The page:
“The Joke” draws upon the mountains, volcanic peaks, and ruptured countryside of Guatemala and the ever-present roadside, cliffside, and pathway walkers, women with baskets atop their heads and men bent forward straining, tumplines strapped across their foreheads, toting firewood and sacks of corn and coffee. Both the landscape and the constant coming and going on foot would have been an ever-present part of life there on the finca.

There was a joke
went on a walk like
over the hill, and there before them
these weary travellers
saw valleys and farms
of muscles, tits raised high
in the sky of their vision which bewildered
them. They were
no ordinary men but those who come
innocent, late and alone
to women and a home, and keep on talking
and keep on walking

Robert Creeley, “The Joke,” 1959-60

There is room for more investigation into Creeley and Hawkins’ time in Guatemala and a good deal of the story remains to be told. Much could be learned through a history of these two fincas and the lives of the Burge and Bressani family members. Creeley’s story joins the remarkable range of connections between the artists, teachers, and students of Black Mountain College and Latin America. One thinks of Charles Olson’s fascination with Mayan hieroglyphs[14] and Latin American geography[15], which he seems to have ultimately shared with many colleagues; Anni and Josef Albers’ explorations of the art and architecture of Mexico and the Andes;[16] and Ruth Asawa’s journey to Mexico where Mesoamerican basketry perhaps influenced her sculpture.[17] Frank Hursh went to Mexico soon after leaving Black Mountain College and has never left, expressing his own sense of that place in his painting, drawing, landscapes, and architecture.[18] Juxtaposing Creeley’s experience in the region, one he hardly sought out for inspiration as did his compatriots from Black Mountain, but rather as a meal ticket, it is nevertheless evident that the sixteen months there influenced him and his work.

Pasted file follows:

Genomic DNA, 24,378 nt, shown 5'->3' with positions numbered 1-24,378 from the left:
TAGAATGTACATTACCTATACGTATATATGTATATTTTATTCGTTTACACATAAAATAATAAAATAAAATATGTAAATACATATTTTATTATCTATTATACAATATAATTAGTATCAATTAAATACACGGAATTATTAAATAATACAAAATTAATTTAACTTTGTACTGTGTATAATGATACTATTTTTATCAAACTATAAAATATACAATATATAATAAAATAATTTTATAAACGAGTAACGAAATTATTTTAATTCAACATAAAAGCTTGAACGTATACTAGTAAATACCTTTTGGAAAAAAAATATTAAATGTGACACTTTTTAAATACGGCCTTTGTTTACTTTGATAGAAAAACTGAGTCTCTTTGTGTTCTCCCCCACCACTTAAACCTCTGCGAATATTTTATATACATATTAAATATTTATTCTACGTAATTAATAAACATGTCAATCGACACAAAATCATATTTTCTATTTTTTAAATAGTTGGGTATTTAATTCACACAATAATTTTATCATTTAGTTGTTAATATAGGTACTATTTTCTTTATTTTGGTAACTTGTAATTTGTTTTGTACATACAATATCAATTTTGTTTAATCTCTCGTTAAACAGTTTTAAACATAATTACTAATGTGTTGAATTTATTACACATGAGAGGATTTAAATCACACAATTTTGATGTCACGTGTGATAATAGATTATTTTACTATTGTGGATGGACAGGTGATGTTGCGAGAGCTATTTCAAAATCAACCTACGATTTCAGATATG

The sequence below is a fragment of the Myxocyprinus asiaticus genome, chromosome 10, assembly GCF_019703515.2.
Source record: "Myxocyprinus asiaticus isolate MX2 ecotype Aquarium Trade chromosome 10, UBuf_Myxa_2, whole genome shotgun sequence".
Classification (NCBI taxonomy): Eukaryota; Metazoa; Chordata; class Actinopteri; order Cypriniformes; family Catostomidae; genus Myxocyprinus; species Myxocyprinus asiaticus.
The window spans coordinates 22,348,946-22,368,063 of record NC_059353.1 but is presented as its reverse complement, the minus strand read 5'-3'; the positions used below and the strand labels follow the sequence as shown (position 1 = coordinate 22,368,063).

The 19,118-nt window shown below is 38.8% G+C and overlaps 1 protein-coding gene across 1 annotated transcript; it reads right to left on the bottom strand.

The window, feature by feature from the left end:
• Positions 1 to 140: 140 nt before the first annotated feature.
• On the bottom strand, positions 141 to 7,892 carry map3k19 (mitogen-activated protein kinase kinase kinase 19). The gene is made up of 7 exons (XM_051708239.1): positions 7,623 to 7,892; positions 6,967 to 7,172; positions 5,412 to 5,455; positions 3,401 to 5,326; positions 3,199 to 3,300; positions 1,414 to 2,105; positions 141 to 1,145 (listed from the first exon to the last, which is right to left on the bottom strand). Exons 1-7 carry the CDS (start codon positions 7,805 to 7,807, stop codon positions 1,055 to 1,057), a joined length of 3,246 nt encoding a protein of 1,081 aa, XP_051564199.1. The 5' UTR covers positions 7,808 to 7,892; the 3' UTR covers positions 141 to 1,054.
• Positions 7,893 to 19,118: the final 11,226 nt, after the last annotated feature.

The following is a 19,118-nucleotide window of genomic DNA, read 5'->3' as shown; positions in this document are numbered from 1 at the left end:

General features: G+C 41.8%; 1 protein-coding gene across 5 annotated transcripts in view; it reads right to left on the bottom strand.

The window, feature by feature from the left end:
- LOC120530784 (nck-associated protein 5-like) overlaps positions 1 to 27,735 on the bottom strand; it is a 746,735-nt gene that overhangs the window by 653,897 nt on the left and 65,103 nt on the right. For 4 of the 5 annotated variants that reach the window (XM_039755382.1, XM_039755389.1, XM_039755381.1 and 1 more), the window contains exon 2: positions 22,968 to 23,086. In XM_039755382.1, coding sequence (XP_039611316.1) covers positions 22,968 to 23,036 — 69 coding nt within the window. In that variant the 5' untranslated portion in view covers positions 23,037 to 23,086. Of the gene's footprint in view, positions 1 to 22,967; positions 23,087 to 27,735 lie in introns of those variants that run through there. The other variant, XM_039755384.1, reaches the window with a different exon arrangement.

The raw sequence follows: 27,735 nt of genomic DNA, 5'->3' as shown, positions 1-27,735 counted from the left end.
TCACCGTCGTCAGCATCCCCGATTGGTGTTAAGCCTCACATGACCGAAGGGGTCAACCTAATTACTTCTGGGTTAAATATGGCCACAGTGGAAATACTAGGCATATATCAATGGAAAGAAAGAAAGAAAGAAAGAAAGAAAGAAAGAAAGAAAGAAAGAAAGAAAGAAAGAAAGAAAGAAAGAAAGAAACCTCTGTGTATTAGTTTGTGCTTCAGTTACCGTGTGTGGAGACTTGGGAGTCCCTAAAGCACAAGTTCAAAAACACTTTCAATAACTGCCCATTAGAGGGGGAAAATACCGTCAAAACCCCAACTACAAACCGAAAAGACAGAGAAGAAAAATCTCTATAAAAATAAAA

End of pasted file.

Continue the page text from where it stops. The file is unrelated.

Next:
All these travels and explorations related to Black Mountain College raise questions worthy of further investigation that would deepen the research already done. New insights could come from a Latin Americanist putting the region forward as the lens while acutely aware of the spirit of Black Mountain College that inhabited and animated all who studied there. There do seem to have been multiple networks reaching into, and out of, Black Mountain College, and then later, among those connected to that place. Creeley and Hawkins’s experiences in Guatemala are an intriguing example, a small piece of the overall puzzle, still to be explored through the little-known or under-studied stories of the engagement of Black Mountain College with Latin America.

[1] Robert Creeley, in “Robert Creeley: A Gathering,” editor, William V. Spanos, Special issue, boundary 2, 6.3—7.1 (Spring-Fall 1978), pp. 125-26. Written in San Feliu de Guixols, Spain, February 23, 1977.